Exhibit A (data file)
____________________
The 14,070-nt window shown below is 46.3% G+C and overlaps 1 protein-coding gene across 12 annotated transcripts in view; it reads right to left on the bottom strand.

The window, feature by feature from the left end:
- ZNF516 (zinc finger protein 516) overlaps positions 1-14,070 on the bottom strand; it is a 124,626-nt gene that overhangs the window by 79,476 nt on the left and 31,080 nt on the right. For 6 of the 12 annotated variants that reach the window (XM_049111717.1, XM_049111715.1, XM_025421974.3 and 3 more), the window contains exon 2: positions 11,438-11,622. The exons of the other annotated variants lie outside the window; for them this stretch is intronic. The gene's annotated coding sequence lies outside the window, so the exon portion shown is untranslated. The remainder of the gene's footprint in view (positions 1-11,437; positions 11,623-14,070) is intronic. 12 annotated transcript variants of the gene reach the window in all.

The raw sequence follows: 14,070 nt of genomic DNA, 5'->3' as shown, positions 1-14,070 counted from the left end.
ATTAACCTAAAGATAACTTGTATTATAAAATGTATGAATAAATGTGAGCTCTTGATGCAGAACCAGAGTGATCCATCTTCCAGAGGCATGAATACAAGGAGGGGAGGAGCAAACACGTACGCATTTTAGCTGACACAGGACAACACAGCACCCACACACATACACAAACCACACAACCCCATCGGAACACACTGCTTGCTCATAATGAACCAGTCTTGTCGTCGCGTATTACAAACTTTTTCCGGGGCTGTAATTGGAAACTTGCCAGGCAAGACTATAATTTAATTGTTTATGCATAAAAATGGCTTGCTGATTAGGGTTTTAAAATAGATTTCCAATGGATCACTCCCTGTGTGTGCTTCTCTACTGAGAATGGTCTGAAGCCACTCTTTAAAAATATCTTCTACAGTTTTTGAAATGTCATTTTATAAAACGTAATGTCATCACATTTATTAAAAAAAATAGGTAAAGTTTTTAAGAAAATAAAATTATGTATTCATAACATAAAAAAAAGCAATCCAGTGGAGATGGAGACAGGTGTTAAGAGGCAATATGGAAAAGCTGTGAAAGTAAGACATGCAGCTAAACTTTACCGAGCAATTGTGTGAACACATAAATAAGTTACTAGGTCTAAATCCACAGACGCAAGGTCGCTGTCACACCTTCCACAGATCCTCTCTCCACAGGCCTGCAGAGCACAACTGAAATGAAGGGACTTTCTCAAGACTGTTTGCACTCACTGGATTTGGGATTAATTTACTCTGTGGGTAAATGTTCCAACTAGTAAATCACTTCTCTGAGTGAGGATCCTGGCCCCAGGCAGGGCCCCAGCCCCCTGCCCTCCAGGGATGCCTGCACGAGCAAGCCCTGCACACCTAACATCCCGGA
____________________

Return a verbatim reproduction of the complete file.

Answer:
The 14,070-nt window shown below is 46.3% G+C and overlaps 1 protein-coding gene across 12 annotated transcripts in view; it reads right to left on the bottom strand.

The window, feature by feature from the left end:
- ZNF516 (zinc finger protein 516) overlaps positions 1-14,070 on the bottom strand; it is a 124,626-nt gene that overhangs the window by 79,476 nt on the left and 31,080 nt on the right. For 6 of the 12 annotated variants that reach the window (XM_049111717.1, XM_049111715.1, XM_025421974.3 and 3 more), the window contains exon 2: positions 11,438-11,622. The exons of the other annotated variants lie outside the window; for them this stretch is intronic. The gene's annotated coding sequence lies outside the window, so the exon portion shown is untranslated. The remainder of the gene's footprint in view (positions 1-11,437; positions 11,623-14,070) is intronic. 12 annotated transcript variants of the gene reach the window in all.

The raw sequence follows: 14,070 nt of genomic DNA, 5'->3' as shown, positions 1-14,070 counted from the left end.
ATTAACCTAAAGATAACTTGTATTATAAAATGTATGAATAAATGTGAGCTCTTGATGCAGAACCAGAGTGATCCATCTTCCAGAGGCATGAATACAAGGAGGGGAGGAGCAAACACGTACGCATTTTAGCTGACACAGGACAACACAGCACCCACACACATACACAAACCACACAACCCCATCGGAACACACTGCTTGCTCATAATGAACCAGTCTTGTCGTCGCGTATTACAAACTTTTTCCGGGGCTGTAATTGGAAACTTGCCAGGCAAGACTATAATTTAATTGTTTATGCATAAAAATGGCTTGCTGATTAGGGTTTTAAAATAGATTTCCAATGGATCACTCCCTGTGTGTGCTTCTCTACTGAGAATGGTCTGAAGCCACTCTTTAAAAATATCTTCTACAGTTTTTGAAATGTCATTTTATAAAACGTAATGTCATCACATTTATTAAAAAAAATAGGTAAAGTTTTTAAGAAAATAAAATTATGTATTCATAACATAAAAAAAAGCAATCCAGTGGAGATGGAGACAGGTGTTAAGAGGCAATATGGAAAAGCTGTGAAAGTAAGACATGCAGCTAAACTTTACCGAGCAATTGTGTGAACACATAAATAAGTTACTAGGTCTAAATCCACAGACGCAAGGTCGCTGTCACACCTTCCACAGATCCTCTCTCCACAGGCCTGCAGAGCACAACTGAAATGAAGGGACTTTCTCAAGACTGTTTGCACTCACTGGATTTGGGATTAATTTACTCTGTGGGTAAATGTTCCAACTAGTAAATCACTTCTCTGAGTGAGGATCCTGGCCCCAGGCAGGGCCCCAGCCCCCTGCCCTCCAGGGATGCCTGCACGAGCAAGCCCTGCACACCTAACATCCCGGA